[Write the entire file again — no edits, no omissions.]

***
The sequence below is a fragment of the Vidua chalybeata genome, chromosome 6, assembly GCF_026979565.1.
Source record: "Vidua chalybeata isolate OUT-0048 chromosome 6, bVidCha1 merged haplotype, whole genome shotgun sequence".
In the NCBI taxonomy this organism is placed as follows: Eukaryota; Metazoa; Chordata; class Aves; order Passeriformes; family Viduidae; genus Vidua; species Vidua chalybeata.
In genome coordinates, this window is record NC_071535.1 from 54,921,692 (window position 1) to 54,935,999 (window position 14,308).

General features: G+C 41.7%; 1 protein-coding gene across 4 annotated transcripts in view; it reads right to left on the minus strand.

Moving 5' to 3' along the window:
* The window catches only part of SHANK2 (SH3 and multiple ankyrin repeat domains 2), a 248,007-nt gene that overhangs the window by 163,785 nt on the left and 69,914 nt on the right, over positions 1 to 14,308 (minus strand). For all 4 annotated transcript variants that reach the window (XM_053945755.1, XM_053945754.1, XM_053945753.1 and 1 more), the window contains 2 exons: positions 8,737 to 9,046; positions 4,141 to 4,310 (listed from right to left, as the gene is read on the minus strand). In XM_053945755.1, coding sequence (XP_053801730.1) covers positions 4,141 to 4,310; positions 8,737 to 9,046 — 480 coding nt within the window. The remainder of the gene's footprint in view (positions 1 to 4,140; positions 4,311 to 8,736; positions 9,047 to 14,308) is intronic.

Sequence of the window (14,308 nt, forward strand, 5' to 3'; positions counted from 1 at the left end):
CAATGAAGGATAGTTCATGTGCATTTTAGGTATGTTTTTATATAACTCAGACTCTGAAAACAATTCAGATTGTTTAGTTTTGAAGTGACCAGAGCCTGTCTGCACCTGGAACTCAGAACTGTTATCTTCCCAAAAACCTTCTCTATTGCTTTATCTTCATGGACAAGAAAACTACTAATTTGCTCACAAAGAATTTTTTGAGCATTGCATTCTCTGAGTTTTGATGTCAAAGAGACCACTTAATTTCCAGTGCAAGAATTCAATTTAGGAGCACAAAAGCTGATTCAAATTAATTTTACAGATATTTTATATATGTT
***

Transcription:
The sequence below is a fragment of the Vidua chalybeata genome, chromosome 6, assembly GCF_026979565.1.
Source record: "Vidua chalybeata isolate OUT-0048 chromosome 6, bVidCha1 merged haplotype, whole genome shotgun sequence".
In the NCBI taxonomy this organism is placed as follows: Eukaryota; Metazoa; Chordata; class Aves; order Passeriformes; family Viduidae; genus Vidua; species Vidua chalybeata.
In genome coordinates, this window is record NC_071535.1 from 54,921,692 (window position 1) to 54,935,999 (window position 14,308).

General features: G+C 41.7%; 1 protein-coding gene across 4 annotated transcripts in view; it reads right to left on the minus strand.

Moving 5' to 3' along the window:
* The window catches only part of SHANK2 (SH3 and multiple ankyrin repeat domains 2), a 248,007-nt gene that overhangs the window by 163,785 nt on the left and 69,914 nt on the right, over positions 1 to 14,308 (minus strand). For all 4 annotated transcript variants that reach the window (XM_053945755.1, XM_053945754.1, XM_053945753.1 and 1 more), the window contains 2 exons: positions 8,737 to 9,046; positions 4,141 to 4,310 (listed from right to left, as the gene is read on the minus strand). In XM_053945755.1, coding sequence (XP_053801730.1) covers positions 4,141 to 4,310; positions 8,737 to 9,046 — 480 coding nt within the window. The remainder of the gene's footprint in view (positions 1 to 4,140; positions 4,311 to 8,736; positions 9,047 to 14,308) is intronic.

Sequence of the window (14,308 nt, forward strand, 5' to 3'; positions counted from 1 at the left end):
CAATGAAGGATAGTTCATGTGCATTTTAGGTATGTTTTTATATAACTCAGACTCTGAAAACAATTCAGATTGTTTAGTTTTGAAGTGACCAGAGCCTGTCTGCACCTGGAACTCAGAACTGTTATCTTCCCAAAAACCTTCTCTATTGCTTTATCTTCATGGACAAGAAAACTACTAATTTGCTCACAAAGAATTTTTTGAGCATTGCATTCTCTGAGTTTTGATGTCAAAGAGACCACTTAATTTCCAGTGCAAGAATTCAATTTAGGAGCACAAAAGCTGATTCAAATTAATTTTACAGATATTTTATATATGTT